@Micky – Lack of ideas, usually means you’re not focussing on building authority for your business, which is key if you want your business to thrive. At the beginning of every month, pick a broad topic – and model blogs, tweets and updates around this topic. Outline a plan at the beginning of every month, and stick to it. You can also include news posts, or write about other niche blogs on your site. Planning is important if you want to save time, and have a goal to work towards. Set aside an hour or two each day for this, or create your posts at the beginning of the month.
@Camino – Unfortunately customers choose to connect with your business, when they are ready to buy – not when you want them to buy. All you can do is continue to interact with and stimulate your community. Develop your social media pages, especially LinkedIn. Have you thought of an affiliate program for your business to boost sales? If you alone can’t do enough promotion, then its time to expand your net and look for help.
@Jeff – If you don’t like working on social media, or you just can’t find the time then don’t do it. Forcing yourself to work in the social sphere when you’re not interested won’t help your business one but. Instead save, and hire someone to do it for you. I say this a lot, but a poorly managed social media campaign isn’t going to have the desired results. It’s better to invest early in a great strategy.
@Kevin – You make a good point – but, Social media isn’t hype anymore – the numbers have been proven by industry leaders that have pulled in millions of dollars from social media promotion. The real problem, is that people don’t have time, or the know-how to successfully implement a social media strategy for their businesses. I’ve seen many small Facebook businesses do very well, with nothing but a shopping cart on their fanpage. It’s all down to your niche, your skills and your time investment. There are many businesses trying to find their way on Facebook – but their successes are illusive because you can’t measure conversation marketing on a small scale. Don’t focus too much on results, or you could end up alienating your community. In the meantime focus on quality content, interaction and entertainment. Eventually the relationships you make will result in sales. It won’t happen overnight!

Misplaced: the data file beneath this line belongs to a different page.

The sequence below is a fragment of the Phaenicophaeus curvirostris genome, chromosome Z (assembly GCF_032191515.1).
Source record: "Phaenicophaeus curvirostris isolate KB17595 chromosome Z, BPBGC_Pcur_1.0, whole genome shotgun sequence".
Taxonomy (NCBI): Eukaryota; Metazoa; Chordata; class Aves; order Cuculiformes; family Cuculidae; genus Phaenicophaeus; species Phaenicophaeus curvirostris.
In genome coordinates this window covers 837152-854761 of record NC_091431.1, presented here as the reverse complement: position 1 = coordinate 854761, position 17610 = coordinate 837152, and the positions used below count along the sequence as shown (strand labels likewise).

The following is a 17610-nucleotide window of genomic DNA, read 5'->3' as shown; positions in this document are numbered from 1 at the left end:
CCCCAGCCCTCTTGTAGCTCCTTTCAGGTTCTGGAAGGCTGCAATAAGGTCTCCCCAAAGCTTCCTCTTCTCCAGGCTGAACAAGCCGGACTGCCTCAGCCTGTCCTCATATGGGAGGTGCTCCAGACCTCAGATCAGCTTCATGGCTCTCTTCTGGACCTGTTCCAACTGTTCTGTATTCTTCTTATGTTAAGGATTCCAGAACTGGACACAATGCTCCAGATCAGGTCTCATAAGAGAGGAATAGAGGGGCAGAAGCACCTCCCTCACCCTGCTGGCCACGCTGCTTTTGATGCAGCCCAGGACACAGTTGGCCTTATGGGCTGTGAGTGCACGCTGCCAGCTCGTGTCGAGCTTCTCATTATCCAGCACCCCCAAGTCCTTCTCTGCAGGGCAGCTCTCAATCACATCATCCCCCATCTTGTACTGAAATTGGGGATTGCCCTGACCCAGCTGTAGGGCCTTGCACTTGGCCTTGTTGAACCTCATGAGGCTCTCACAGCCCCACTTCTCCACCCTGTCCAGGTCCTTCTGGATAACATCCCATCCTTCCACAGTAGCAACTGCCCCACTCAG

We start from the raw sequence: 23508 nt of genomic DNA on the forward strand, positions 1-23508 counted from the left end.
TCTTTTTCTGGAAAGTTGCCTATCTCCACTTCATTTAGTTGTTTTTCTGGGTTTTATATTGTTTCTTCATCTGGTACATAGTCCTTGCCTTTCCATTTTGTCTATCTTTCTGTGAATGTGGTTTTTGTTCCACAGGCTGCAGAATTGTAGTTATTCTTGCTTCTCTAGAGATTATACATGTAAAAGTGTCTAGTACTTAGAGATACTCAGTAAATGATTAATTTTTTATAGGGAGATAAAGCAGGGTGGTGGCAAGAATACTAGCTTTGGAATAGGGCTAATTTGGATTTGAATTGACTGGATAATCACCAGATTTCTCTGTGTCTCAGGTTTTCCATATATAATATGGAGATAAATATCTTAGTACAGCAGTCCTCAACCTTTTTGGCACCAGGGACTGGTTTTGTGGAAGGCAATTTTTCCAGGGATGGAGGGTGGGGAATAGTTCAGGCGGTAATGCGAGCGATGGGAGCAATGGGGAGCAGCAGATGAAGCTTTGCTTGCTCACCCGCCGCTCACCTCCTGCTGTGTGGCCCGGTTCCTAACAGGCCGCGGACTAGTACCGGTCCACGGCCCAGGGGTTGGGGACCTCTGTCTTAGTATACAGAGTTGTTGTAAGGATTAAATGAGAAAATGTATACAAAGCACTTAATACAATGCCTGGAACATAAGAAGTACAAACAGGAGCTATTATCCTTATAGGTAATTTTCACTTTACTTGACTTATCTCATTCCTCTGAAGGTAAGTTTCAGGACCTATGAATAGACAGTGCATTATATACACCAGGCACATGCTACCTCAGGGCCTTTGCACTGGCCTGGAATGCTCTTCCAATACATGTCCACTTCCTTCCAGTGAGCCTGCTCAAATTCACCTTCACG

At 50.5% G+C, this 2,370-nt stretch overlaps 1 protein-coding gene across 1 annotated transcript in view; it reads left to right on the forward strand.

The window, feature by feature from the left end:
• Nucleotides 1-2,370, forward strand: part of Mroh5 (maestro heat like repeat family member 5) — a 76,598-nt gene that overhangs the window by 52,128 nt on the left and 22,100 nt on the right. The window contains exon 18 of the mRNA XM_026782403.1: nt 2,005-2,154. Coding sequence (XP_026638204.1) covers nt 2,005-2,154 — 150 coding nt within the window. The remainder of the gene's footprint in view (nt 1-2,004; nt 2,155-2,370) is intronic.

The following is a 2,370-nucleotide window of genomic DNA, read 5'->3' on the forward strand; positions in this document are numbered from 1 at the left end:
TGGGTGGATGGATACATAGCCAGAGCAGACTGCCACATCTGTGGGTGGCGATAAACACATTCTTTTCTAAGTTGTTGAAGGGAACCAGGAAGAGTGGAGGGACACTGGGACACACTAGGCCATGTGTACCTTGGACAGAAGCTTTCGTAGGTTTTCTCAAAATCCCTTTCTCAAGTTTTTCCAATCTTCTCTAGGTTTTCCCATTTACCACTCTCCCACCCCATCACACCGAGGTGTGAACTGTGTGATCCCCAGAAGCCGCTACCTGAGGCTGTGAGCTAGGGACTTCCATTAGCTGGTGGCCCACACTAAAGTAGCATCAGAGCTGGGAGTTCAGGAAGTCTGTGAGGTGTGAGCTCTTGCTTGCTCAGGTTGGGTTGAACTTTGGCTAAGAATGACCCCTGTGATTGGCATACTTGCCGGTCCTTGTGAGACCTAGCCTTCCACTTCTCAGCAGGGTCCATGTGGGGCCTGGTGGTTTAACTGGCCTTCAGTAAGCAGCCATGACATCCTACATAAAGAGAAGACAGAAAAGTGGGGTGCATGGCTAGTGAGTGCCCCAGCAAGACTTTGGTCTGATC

@Gladys – Time is the most common problem with social media marketing. If you don’t have enough, then you need to outsource your social media. Start small and stick to a limited budget. If you can’t afford a limited budget (another common problem) then draw up a schedule. Even if it’s only for 20mins a day, at least you’re working on it!
@Bastiaan – Don’t reach out to your community as a business, do it as a person. Spend time working on your relationships and people will naturally become interested in what you do. Don’t launch in with sales or marketing speak. For 1-2 hours a day you can do a lot with social media. If you’re spreading yourself too thin, take a few weeks to focus on one specific platform, like Twitter. Building trust begins with a no-obligation friendship. If people feel that you are pushing your services on them, they won’t want to talk to you! Like I said before, this will take time. Stick with it, the results will come on their own.